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    ABSTRACT: Accentuated sympathetic nerve activity (SNA) is a risk factor for cardiovascular events. In this review, we investigate our working hypothesis that potentiated activity of neurons in the rostral ventrolateral medulla (RVLM) is the primary cause of experimental and essential hypertension. Over the past decade, we have examined how RVLM neurons regulate peripheral SNA, how the sympathetic and renin-angiotensin systems are correlated and how the sympathetic system can be suppressed to prevent cardiovascular events in patients. Based on results of whole-cell patch-clamp studies, we report that angiotensin II (Ang II) potentiated the activity of RVLM neurons, a sympathetic nervous center, whereas Ang II receptor blocker (ARB) reduced RVLM activities. Our optical imaging demonstrated that a longitudinal rostrocaudal column, including the RVLM and the caudal end of ventrolateral medulla, acts as a sympathetic center. By organizing and analyzing these data, we hope to develop therapies for reducing SNA in our patients. Recently, 2-year depressor effects were obtained by a single procedure of renal nerve ablation in patients with essential hypertension. The ablation injured not only the efferent renal sympathetic nerves but also the afferent renal nerves and led to reduced activities of the hypothalamus, RVLM neurons and efferent systemic sympathetic nerves. These clinical results stress the importance of the RVLM neurons in blood pressure regulation. We expect renal nerve ablation to be an effective treatment for congestive heart failure and chronic kidney disease, such as diabetic nephropathy.
    Hypertension Research 12/2011; 35(2):132-41. DOI:10.1038/hr.2011.208 · 2.66 Impact Factor
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    • "Others, such as acetylcholine (Shao & Feldman 2001) and serotonin may also act on ligand-gated ion channels to exert rapid changes in membrane potential, but the effect of these latter neurotransmitters—as well as that of others—discussed below, is principally exerted on metabotropic receptors that are coupled to G proteins (Martin 1992; Pelat et al. 1999; Padley et al. 2005). Cannabinoids (Padley et al. 2003), gases such as nitric oxide (Zanzinger et al. 1995; Kishi et al. 2002; Gao et al. 2008) and other novel mediators are also part of the environment that influences the long-and short-term activity of cardiorespiratory neurons. The 'simplistic' understanding of how G-proteincoupled receptors (GPCRs) work is clouded by the discovery that dimerization (both between the same receptor type and between different receptor types) can lead to activation of entirely different signal transduction pathways with effects that are the reverse of those normally seen (e.g. "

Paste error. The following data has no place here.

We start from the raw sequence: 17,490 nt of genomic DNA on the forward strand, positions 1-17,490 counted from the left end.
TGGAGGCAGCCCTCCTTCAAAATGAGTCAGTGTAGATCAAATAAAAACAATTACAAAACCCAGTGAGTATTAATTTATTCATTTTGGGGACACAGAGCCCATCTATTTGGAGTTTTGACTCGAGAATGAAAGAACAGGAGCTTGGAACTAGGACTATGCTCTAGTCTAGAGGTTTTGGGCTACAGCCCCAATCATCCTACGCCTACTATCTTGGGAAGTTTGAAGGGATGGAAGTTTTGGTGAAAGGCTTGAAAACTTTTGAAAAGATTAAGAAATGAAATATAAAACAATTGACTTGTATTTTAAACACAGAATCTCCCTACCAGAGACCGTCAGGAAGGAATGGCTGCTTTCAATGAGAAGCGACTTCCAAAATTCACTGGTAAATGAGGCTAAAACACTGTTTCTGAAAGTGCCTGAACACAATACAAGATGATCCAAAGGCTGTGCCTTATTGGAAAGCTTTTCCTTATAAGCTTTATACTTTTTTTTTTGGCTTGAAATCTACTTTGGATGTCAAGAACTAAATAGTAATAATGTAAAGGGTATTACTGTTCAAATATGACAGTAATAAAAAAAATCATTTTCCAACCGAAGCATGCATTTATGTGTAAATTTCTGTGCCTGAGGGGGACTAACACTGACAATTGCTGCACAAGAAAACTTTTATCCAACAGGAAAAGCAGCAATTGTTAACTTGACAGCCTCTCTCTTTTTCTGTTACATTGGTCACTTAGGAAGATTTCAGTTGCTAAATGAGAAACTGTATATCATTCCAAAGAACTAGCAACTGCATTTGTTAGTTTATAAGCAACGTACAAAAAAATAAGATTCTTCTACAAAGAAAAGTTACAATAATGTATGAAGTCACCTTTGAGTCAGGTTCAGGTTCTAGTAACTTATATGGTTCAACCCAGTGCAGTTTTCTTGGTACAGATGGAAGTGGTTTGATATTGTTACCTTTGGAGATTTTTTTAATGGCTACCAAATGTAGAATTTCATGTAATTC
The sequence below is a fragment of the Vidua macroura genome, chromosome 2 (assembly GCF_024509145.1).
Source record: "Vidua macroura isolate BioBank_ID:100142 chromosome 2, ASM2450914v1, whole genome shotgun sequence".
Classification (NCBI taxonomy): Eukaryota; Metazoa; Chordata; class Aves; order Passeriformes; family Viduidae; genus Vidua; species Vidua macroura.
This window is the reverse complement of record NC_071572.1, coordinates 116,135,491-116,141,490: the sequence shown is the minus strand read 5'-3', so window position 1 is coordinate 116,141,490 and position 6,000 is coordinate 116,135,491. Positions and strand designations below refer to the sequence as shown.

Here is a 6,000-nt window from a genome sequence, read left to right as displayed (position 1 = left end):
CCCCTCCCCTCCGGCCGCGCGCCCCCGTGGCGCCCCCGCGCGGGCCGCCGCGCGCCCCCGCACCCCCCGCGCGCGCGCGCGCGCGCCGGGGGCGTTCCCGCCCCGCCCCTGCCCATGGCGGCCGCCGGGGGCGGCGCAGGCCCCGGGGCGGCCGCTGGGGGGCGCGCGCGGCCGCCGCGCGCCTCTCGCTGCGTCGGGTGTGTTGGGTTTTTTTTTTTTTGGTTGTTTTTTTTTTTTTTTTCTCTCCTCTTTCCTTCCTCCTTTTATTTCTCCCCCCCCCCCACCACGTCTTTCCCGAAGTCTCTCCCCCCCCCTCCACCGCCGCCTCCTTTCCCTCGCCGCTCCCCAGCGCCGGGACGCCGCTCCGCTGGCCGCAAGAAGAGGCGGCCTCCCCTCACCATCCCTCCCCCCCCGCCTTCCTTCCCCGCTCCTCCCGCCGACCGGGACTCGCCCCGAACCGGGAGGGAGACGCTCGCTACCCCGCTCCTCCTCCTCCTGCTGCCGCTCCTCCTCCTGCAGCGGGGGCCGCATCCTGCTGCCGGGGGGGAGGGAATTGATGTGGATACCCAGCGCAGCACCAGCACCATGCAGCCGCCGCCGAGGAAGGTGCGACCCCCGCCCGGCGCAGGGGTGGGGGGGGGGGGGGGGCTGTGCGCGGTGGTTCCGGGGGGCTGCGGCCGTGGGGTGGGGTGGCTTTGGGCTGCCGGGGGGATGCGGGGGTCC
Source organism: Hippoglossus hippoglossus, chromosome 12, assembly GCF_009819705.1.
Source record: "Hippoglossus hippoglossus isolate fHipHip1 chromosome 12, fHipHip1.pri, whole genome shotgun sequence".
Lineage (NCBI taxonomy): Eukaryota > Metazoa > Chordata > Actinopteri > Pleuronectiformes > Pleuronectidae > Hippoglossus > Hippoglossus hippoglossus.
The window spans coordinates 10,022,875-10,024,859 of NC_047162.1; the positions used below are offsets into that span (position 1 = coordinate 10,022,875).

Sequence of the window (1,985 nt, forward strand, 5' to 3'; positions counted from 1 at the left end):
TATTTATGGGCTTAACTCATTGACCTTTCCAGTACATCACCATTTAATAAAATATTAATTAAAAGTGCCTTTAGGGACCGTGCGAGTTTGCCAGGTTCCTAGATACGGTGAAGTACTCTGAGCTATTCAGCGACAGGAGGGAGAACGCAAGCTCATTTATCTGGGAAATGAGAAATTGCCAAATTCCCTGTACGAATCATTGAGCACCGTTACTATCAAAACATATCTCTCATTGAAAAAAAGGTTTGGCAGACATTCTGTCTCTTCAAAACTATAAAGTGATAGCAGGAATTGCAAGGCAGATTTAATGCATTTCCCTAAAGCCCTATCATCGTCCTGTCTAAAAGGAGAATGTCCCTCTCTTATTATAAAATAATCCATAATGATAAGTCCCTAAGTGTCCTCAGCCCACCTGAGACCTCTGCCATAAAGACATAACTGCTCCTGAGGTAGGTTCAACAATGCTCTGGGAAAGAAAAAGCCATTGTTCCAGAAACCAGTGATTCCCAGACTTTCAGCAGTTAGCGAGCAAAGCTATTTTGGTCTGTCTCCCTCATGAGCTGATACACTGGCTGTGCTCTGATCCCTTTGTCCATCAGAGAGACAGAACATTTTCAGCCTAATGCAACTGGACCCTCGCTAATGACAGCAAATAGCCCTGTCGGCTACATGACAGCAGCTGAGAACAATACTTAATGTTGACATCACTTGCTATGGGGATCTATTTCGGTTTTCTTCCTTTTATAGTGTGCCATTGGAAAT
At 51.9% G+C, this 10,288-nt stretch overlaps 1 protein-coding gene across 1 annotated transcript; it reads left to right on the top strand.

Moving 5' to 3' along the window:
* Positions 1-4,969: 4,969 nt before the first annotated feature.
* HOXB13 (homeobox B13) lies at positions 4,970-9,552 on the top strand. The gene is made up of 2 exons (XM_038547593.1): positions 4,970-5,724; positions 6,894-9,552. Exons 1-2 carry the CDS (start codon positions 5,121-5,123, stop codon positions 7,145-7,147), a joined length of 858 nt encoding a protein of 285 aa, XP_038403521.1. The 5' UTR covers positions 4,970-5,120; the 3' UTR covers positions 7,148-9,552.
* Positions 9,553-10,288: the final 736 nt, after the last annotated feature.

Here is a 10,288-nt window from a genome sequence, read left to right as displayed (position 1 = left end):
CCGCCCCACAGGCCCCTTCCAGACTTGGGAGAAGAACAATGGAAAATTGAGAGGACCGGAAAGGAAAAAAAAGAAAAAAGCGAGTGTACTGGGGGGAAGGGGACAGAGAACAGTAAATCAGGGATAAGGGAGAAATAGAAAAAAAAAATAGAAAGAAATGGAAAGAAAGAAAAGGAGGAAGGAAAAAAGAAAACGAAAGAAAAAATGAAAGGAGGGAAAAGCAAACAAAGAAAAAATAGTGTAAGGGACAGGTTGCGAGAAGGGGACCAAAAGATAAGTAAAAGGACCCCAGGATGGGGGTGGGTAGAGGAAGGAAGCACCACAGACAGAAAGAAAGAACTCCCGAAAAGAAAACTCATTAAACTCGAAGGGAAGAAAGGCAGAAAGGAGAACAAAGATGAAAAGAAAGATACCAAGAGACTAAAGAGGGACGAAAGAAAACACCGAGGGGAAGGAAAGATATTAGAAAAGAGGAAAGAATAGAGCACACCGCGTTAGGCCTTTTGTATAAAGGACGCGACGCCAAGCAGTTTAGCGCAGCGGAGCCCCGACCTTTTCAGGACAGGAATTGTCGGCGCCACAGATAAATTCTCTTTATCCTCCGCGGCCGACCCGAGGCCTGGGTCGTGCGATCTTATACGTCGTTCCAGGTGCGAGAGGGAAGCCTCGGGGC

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    ABSTRACT: Central neurons in the brainstem and spinal cord are essential for the maintenance of sympathetic tone, the integration of responses to the activation of reflexes and central commands, and the generation of an appropriate respiratory motor output. Here, we will discuss work that aims to understand the role that metabotropic neurotransmitter systems play in central cardiorespiratory mechanisms. It is well known that blockade of glutamatergic, gamma-aminobutyric acidergic and glycinergic pathways causes major or even complete disruption of cardiorespiratory systems, whereas antagonism of other neurotransmitter systems barely affects circulation or ventilation. Despite the lack of an 'all-or-none' role for metabotropic neurotransmitters, they are nevertheless significant in modulating the effects of central command and peripheral adaptive reflexes. Finally, we propose that a likely explanation for the plethora of neurotransmitters and their receptors on cardiorespiratory neurons is to enable differential regulation of outputs in response to reflex inputs, while at the same time maintaining a tonic level of sympathetic activity that supports those organs that significantly autoregulate their blood supply, such as the heart, brain, retina and kidney. Such an explanation of the data now available enables the generation of many new testable hypotheses.
    Philosophical Transactions of The Royal Society B Biological Sciences 10/2009; 364(1529):2537-52. DOI:10.1098/rstb.2009.0092 · 7.06 Impact Factor